ATC 324: Recovery Intervals – How Much Rest Do You Need? And More on The Science and Art of Rest Sets and Avoiding Common Mistakes

February 12, 2021
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On this episode:

Matt asks:

Recovery intervals – what difference do they make in performance gains for endurance athletes?
Hi! I’d love to hear more on the science of recovery intervals and why they matter so much (some say they matter even more than the work interval). What does “full recovery” mean? What difference to my training/fitness does it make if I take full recovery vs. partial recovery? How do I know what kind of recovery interval I need for certain workouts, for example 400s or 800s on the track vs. hills vs. mile repeats, tempo, and longer stuff. Do/should recovery intervals change with the season? What’s the benefit to “incomplete” recovery intervals (i.e. either maintaining a certain intensity or a very short recovery interval)?
I’m looking to apply this to both marathon training and probably triathlon in the future (once racing starts to happen safely again).

What the coaches say:

  • What does it mean to have a full recovery?
    • Depends on the intensity and goal of the workout, and what you want to get out of it.
    • Intensity is based on energy systems.
      • If you want full recovery, you have to fully recover each energy system that you use.
      • Each energy system takes a certain amount of time to recover. For example, the PCR (phosphocreatine system) takes about 2 minutes. But to fully recover lactate, it can take up to 15 minutes.
    • Too much (or too little) rest isn’t good. Too much rest can shut down the Krebs cycle and the whole cycle will have to start over again once you start your next interval. Every individual’s Krebs cycle is different depending on fitness level.
    • The Step Test is a basic fitness test that measures heart rate and recovery; typically, the quicker the heart rate drops down, the more fit you are.
    • Full recovery will be very subjective to where you’re at as an individual.
    • Typically, the number one mistake athletes make is that they don’t take long enough rest intervals.
    • The study mentioned: The effects of recovery duration on psychological and perceptual responses of trained runners during four self-paced HIIT sessions.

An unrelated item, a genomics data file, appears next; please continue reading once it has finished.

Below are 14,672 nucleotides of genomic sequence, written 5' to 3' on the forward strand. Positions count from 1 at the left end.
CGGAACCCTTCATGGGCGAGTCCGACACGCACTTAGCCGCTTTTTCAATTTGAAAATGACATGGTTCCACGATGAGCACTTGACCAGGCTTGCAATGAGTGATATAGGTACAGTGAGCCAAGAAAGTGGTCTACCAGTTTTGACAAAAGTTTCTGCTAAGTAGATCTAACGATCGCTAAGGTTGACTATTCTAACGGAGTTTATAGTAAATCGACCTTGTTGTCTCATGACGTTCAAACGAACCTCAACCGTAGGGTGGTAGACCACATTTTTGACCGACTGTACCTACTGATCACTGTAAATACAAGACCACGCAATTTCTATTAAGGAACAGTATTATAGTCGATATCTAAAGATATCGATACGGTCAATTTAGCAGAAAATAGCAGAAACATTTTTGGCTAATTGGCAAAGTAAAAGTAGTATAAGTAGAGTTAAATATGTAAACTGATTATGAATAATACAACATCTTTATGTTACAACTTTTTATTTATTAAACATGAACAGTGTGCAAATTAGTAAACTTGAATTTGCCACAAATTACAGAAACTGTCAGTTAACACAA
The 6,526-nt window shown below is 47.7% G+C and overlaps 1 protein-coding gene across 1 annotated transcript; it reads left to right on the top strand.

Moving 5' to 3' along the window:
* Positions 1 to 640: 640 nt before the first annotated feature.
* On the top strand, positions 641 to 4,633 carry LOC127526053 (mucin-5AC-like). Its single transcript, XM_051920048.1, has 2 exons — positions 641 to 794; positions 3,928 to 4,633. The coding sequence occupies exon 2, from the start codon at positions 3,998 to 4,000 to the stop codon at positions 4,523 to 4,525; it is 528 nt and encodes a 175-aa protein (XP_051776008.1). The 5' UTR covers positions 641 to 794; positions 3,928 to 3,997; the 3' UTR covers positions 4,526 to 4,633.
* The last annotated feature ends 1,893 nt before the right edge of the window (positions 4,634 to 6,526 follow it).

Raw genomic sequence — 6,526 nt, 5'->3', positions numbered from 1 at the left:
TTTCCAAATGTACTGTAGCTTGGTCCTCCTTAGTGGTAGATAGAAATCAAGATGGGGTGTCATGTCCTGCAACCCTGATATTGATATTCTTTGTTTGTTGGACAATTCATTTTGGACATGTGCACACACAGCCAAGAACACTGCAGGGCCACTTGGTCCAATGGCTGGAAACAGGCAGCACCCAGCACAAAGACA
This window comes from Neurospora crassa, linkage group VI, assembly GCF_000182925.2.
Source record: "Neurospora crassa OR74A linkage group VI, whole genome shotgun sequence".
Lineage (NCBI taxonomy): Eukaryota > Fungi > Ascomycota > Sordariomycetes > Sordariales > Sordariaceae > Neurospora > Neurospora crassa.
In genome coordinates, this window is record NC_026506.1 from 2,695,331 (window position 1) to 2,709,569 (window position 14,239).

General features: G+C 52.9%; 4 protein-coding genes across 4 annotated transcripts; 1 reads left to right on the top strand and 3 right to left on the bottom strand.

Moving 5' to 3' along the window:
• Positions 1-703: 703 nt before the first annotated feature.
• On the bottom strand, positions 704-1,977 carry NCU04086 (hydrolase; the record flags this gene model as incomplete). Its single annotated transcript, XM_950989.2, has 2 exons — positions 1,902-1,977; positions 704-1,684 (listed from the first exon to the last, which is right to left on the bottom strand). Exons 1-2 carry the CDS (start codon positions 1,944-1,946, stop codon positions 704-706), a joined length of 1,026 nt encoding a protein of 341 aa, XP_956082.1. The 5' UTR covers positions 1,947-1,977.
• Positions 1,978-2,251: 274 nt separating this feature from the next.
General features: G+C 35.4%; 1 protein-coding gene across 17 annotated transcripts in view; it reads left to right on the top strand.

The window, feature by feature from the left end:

• Conclusion: “Longer recovery durations may facilitate a higher external training load (faster running), whilst maintaining a similar internal training load (physiological stimulus), and may therefore allow for greater training adaptations.”
  • When does it make sense to do incomplete/partial recovery?
    • The only time partial recovery is not a good idea is when you’re working on speed. Partial recovery is okay, but as long as you recognize that you’re not working on speed.
    • The question: Is the quality of form, breakdown, and injury risk increasing when there isn’t proper recovery in between intervals?
    • There is an optimal level of intensity for lactate clearance (about 50%-60%). For example, if your doing an interval at a 6-minute pace, jogging at a 9-minute pace for the rest interval would be better than standing still.
  • Tawnee recommends the Jack Daniels’ method if you’re training for a marathon; he clearly states what recovery should look like for each type of workout.
  • The Maffetone method would recommend listening to your body.
  • Tabatas have a great basis in science, but is it worth the risk? And can you do something better that is safer? Lucho would reserve tabatas for the elite of the elite.
  • What do you want to get out of the workout during hill intervals will determine your recovery interval length.
  • For tempos, RPE is the best. Lucho will prescribe his athletes a total amount of volume he wants them to run; the athletes can break it up however they need to get that volume.
  • A 1-minute rest (even up to 2-3 minutes) will not affect your workout outcome.
  • Jack Daniels’ VDOT Chart allows you to factor in seasons.

Comments (2)

  • Sam says:

    Hello Tawny and Lucho,
    I listened to ATC 324 last night and Lucho was about to say something about running 8x 400m in the context of how many or how much was too much, but then shifted gears before finishing his thought on this. I’m curious to know if he was about to say…4x 800 is plenty, or 4x 800 is too many, or the number itself isn’t that critical, but…
    Thank you for all you do,
    ~Sam

    • admin says:

      Hi Sam,

      From Lucho: “I was going to use 8 X 400 as an example of a session with possibly too many intervals. Usually people use 400’s specifically on the track at a fairly high intensity because the interval is so short, 1 mile down to 800m race pace which is HARD. If that is your goal, then 8 is most likely too many and you risk cooking yourself. As we mentioned in the podcast, it will depend entirely on what you want to get out of the workout though. If you dial back the speed and shorten the recoveries then it’s a good workout, not much different than my 10 X 1:00 on 1:00 session which can be run at ~5k pace, if you’re fit then possibly 3k race pace no problem. And I know Chrissy Wellington used to run 20 X 400 on 1:00, but the pace was more like (IIRC) 10k race pace. So it depends on what the goal is and whether or not the speed is appropriate to the number of intervals.
      I think the point is that you should go into a workout with a specific goal in mind, whether that be pace and/ or volume and once you see signs that you are struggling to meet those goals then you should end the workout. I tell athletes to stop once you feel you are racing to hit the splits.”

      Hope this answers the question!

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